WASHINGTON (Reuters) - U.S. Deputy Defense Secretary Ashton Carter this week proposed ways to deepen defense ties between the United States and India, including co-development of the next version of the Javelin anti-tank missile now built by Raytheon Co and Lockheed Martin Corp.
Carter, speaking at a news conference in India, said the two countries were already expanding military relations through exercises and increased trade in weapons. But he said it was time to unleash what he called the “enormous untapped potential between our private sectors in the defense field.”
The Pentagon’s No. 2 official said the United States was trying to remove bureaucratic hurdles impeding technology transfer between the two countries, and was giving priority funding to researchers working with Indian partners in key areas of science and technology.
The Obama administration, mindful of declining U.S. defense spending levels, has tried to expand partnerships with many countries, including India, on military sales, and has dramatically stepped up its advocacy for U.S. arms sales abroad.
India and the United States announced a Defense Trade and Technology Initiative, or DTI, one year ago during a visit to India by then-Defense Secretary Leon Panetta, a joint effort to streamline bureaucratic processes and expand defense trade.
One new initiative, Carter said, involved seeking anticipatory approvals of some weapons projects even before India finalized its military requirements.
A text of his remarks was released in Washington by the Pentagon.
“We on our side have already reached out to U.S. industry to start identifying more transformative co-production and co-development projects that we can undertake together,” Carter said. “We’re going to keep reaching out and keep pushing.”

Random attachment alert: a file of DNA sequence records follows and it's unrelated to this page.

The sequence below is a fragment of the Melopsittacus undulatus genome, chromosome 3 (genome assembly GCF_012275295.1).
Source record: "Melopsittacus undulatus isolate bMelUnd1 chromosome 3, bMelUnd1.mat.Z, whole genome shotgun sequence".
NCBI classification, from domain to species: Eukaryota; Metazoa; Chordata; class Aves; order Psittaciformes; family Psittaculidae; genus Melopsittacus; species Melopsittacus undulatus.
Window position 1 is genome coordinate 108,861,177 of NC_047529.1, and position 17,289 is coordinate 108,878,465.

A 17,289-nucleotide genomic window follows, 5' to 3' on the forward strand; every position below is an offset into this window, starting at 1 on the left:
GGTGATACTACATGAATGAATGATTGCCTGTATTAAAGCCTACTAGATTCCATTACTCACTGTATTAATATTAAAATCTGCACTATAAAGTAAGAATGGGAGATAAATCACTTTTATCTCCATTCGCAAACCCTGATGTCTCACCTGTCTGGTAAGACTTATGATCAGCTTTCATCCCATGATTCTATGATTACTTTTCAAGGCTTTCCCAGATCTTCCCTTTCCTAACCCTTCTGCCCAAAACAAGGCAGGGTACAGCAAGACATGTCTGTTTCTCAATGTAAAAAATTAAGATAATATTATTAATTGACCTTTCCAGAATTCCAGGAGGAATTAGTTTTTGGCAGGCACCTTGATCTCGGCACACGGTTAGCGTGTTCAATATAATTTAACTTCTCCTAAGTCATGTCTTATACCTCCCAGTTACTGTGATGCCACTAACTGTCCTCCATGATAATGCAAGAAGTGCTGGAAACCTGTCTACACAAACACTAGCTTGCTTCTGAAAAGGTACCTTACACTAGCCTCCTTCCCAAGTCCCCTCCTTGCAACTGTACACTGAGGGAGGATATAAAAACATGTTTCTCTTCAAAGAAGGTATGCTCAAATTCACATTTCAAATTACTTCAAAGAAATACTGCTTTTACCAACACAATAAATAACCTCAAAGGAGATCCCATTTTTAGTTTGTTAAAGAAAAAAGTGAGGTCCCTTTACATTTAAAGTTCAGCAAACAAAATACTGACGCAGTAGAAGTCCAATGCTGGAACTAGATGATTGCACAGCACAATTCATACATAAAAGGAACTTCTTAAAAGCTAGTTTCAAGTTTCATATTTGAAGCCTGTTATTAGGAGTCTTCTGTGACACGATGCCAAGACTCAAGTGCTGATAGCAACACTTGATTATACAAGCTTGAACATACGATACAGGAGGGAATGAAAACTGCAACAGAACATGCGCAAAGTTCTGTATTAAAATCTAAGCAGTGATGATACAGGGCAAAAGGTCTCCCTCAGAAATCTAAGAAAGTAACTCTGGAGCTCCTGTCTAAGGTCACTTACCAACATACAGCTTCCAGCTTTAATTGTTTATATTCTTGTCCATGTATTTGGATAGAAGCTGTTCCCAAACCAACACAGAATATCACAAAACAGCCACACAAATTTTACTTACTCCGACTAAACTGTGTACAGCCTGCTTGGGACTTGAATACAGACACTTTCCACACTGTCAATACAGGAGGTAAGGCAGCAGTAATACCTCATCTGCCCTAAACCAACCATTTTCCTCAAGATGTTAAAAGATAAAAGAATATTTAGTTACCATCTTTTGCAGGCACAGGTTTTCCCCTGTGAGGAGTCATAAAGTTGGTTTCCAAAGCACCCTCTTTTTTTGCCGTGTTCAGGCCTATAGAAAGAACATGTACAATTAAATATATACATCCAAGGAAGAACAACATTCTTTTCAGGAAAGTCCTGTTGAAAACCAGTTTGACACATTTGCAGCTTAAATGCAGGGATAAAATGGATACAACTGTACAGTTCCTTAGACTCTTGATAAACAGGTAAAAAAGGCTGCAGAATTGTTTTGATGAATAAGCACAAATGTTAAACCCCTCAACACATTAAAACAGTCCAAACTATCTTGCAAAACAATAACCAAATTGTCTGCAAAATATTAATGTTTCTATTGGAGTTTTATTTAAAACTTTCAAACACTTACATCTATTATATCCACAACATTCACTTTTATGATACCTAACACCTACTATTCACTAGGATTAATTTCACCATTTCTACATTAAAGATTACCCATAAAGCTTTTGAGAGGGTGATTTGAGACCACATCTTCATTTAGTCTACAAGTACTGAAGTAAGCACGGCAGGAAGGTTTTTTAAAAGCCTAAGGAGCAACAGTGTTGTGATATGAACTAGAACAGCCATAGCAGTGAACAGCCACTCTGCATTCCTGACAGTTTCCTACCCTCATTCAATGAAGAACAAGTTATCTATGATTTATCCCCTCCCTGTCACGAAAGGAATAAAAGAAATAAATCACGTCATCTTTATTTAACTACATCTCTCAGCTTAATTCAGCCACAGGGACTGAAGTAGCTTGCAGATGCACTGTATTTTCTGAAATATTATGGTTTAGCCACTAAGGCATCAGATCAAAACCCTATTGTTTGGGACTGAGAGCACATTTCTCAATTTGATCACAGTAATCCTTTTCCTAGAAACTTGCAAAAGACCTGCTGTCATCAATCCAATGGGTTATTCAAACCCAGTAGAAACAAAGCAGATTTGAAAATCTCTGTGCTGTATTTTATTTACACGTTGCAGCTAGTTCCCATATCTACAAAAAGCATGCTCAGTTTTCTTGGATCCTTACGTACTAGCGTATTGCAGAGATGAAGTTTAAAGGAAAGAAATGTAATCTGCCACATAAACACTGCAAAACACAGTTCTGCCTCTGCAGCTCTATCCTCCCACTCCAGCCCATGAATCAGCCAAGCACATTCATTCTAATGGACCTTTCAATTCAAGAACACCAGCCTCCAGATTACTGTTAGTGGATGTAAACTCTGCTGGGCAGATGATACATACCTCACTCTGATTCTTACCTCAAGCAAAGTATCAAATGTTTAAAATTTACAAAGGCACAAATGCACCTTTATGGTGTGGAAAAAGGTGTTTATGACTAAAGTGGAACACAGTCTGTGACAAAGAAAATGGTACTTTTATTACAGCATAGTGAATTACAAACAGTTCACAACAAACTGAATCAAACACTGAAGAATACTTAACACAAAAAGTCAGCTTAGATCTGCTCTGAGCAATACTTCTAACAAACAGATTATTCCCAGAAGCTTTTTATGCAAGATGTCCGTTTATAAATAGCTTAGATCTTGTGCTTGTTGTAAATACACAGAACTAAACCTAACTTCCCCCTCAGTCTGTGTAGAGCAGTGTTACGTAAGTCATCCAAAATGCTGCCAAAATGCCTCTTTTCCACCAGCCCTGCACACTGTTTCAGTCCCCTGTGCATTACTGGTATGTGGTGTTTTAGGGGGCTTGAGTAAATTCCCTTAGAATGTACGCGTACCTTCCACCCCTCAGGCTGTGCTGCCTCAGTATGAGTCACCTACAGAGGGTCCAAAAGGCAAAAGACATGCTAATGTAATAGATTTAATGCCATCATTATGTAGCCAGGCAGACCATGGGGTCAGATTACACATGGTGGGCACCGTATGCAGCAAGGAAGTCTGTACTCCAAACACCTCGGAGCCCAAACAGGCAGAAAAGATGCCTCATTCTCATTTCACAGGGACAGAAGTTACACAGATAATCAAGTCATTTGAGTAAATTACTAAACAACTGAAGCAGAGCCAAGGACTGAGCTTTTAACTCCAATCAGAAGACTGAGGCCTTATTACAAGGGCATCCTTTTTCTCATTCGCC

He said he had proposed one specific project during his meetings in India this week - co-development of the next generation of the Javelin anti-tank missile.
“Rather than simply buying this generation of Javelin, India would be able to ... also co-develop and co-produce the next generation of Javelin for international buyers,” Carter said. “That’s an entirely new proposal intended to reflect the DTI, and it’s being offered to no other country but India.”
Asked about India’s response, Carter said Indian officials had said they needed time to consider the proposal.
He said U.S. government and industry needed to overcome decades of segregation from their counterparts in India. “We don’t have the history that Russia does here, and we’re trying to replicate that,” he said.
Washington was also offering a new electromagnetic technology for catapulting fighter jets off aircraft carriers called EMALS and built by privately held General Atomics to India, Carter said. Other possible areas of cooperation included counter-terrorism to maritime security.
“There are no boundaries from the U.S. point of view, and as far as I know from the Indian point of view,” he said.
Editing by Eric Walsh